Denton Square Donuts: Baked That Way. Maybe Stewed, Too.
Normally, a new doughnut shop isn't exciting to anyone except for shareholders of the "diabeetus" testing supply company that Wilford Brimley shills for. But two married couples in Denton are upending the doughnut shop formula: Starting in late July or early August, Denton Square Donuts will be staying open late, serving alcohol and hosting live music shows.
Anthony Marks Bear and Monica Cahill and Jeremy and Kristen Villeneuve are bring a mix of doughnuts and booze to Denton Square. God bless those crazy kids.
Denton Square Donuts is the creation of Monica and Bear Cahill and Kristen and Jeremy Villeneuve. I met the foursome at Jupiter House last Thursday night to talk about their concept and how they've prepared to go into the food business.
Their professional culinary background is minimal -- as Kristen Villeneuve puts it, "I worked at Orange Julius for about a week." So where did the doughnuts and booze idea come from?
According to Bear Cahill, "We got the idea a couple of months ago. We were watching TV and they were doing a special on different novelty foods, and we were like, that would be perfect for Denton." They first considered a food truck, but that presented challenges: "Could we really fry the donuts in the truck? Could we fry them fast enough? So we thought about getting a shop, and then the next thing you knew we were signing a lease."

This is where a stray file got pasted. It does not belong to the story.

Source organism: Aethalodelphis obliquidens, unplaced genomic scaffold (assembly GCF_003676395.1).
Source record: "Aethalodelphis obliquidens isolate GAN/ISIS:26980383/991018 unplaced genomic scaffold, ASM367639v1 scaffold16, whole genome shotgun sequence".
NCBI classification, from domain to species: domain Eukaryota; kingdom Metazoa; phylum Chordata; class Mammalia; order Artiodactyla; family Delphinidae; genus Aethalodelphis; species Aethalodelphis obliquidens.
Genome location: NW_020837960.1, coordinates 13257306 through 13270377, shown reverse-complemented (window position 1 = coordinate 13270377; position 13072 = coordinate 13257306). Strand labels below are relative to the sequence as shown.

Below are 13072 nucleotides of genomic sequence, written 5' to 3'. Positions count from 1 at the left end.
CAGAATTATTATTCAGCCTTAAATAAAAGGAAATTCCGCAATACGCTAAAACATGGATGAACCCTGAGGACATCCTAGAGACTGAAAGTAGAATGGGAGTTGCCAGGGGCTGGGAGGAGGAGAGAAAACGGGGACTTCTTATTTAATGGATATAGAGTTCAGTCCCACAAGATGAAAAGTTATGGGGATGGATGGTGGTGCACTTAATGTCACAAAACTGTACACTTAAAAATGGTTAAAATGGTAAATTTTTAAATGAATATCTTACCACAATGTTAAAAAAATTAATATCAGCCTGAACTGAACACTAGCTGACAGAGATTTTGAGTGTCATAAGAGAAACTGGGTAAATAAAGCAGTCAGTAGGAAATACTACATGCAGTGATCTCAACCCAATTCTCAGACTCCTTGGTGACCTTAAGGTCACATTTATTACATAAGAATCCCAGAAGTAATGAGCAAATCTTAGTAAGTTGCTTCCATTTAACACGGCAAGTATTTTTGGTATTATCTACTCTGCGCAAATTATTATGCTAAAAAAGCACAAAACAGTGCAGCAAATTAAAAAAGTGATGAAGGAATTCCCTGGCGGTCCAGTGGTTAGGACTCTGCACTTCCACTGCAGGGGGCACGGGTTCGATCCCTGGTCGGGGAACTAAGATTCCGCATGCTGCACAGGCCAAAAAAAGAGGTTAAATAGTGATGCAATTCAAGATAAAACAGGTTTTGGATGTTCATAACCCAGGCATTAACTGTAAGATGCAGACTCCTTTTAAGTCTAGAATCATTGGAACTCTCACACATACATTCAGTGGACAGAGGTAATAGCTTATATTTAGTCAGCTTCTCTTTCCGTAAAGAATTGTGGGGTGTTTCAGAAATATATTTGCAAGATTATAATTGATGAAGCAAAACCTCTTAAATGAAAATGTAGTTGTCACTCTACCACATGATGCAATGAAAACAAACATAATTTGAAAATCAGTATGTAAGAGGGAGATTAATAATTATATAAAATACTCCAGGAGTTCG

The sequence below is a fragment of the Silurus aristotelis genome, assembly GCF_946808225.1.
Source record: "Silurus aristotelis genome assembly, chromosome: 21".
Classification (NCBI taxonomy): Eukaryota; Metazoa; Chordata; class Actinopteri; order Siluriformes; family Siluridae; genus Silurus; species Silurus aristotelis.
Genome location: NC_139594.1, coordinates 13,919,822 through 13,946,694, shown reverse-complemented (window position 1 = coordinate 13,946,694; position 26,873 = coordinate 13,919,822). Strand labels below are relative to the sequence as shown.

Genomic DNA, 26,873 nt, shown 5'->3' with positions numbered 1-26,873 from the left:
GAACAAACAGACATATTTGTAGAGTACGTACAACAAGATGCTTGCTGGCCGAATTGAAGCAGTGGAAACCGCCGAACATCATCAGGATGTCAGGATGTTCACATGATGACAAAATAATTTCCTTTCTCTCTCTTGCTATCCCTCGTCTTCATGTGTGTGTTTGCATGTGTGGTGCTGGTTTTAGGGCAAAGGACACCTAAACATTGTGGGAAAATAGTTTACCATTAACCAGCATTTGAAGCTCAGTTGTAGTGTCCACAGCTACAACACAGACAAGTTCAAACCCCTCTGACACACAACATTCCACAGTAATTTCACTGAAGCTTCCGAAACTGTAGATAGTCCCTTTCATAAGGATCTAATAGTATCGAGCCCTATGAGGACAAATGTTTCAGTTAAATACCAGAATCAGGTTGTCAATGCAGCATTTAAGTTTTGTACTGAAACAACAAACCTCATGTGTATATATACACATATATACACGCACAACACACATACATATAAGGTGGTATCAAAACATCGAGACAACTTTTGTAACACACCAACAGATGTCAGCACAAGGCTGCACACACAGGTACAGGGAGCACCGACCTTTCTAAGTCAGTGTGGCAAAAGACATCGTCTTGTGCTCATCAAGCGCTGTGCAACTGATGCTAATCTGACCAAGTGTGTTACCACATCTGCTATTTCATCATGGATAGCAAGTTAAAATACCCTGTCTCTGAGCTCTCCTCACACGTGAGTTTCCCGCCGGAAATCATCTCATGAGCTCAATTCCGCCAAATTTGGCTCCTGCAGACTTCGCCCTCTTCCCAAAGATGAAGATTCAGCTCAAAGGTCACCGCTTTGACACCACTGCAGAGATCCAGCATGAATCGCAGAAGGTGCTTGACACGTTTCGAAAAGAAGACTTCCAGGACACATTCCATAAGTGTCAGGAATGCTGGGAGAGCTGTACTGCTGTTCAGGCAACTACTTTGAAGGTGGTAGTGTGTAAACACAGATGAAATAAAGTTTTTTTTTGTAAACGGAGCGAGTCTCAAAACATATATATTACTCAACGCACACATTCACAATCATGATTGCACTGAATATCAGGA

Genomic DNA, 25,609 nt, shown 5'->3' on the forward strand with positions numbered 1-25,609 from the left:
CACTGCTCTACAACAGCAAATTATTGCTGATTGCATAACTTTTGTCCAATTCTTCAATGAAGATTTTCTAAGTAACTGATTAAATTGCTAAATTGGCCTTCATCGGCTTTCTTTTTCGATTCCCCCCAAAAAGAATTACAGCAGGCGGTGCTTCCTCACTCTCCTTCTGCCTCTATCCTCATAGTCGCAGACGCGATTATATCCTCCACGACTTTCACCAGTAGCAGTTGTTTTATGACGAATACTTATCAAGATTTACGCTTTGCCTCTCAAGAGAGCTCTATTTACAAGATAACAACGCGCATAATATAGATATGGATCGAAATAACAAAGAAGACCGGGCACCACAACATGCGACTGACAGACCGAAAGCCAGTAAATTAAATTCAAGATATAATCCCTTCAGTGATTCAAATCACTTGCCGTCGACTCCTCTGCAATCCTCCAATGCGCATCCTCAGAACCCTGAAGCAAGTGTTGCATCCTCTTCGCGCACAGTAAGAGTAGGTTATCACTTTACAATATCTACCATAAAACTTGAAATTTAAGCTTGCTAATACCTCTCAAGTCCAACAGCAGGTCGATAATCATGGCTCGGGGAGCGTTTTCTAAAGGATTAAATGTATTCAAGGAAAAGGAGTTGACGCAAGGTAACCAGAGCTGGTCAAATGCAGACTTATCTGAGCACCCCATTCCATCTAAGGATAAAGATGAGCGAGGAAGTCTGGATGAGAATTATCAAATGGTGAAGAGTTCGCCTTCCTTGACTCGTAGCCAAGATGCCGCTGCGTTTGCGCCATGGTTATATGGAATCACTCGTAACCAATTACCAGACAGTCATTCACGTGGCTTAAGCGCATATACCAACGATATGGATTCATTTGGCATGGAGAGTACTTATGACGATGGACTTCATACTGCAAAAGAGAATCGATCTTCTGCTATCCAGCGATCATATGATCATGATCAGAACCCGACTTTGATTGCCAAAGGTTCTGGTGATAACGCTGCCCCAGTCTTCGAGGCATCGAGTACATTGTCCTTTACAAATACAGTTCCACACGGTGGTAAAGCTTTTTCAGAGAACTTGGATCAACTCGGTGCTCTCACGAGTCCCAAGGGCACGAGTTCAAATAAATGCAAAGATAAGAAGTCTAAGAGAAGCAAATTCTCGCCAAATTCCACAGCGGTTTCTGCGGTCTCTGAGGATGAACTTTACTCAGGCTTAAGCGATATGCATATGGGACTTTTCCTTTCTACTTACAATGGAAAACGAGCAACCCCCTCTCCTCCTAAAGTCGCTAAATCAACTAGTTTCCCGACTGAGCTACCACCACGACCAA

Their lease is for a large, historic building just off the square that they're renovating themselves, with plenty of help from friends. Most recently a coffee shop called The Hydrant, the space has room downstairs for plenty of seating and a large service counter. Upstairs, along with the kitchen, is a huge, high-ceilinged room full of light with a stage at the end -- perfect for the local bands the foursome plans to book.
Powdered sugar, bacon with maple syrup, Reese's cup and lemon doughnuts. Add alcohol. Sort of gives you a hangover just thinking about it.
All four come up with ideas for the doughnuts, but Monica Cahill has taken charge of perfecting the recipes. Along the way, she's finding ways to distinguish her wares from any doughnut shop I've ever been to. The donuts are baked instead of fried, and square instead of round. She walks me through a box of samples they've brought with them. There's a doughnut with vanilla glaze, lemon frosting and crushed lemon candy, another one with vanilla glaze, vanilla frosting and Reese's peanut butter cups, and some powdered sugar doughnut holes (also square). My attention, however, is riveted on the last one: a doughnut with a maple glaze, giant pieces of bacon, and drizzled with maple syrup. I have to fight down an urge to grab it and run out of the interview.
Although they will have more traditional flavor choices -- "We are going to have a chocolate one. I think I just decided today. I think we need a chocolate one for the picky kids," Monica says -- the emphasis is clearly on creativity. Their starting lineup will include everything from a pretzel-caramel donut, to a s'mores doughnut with graham, chocolate and marshmallows, to Jeremy Villeneuve's favorite, a Tang doughnut.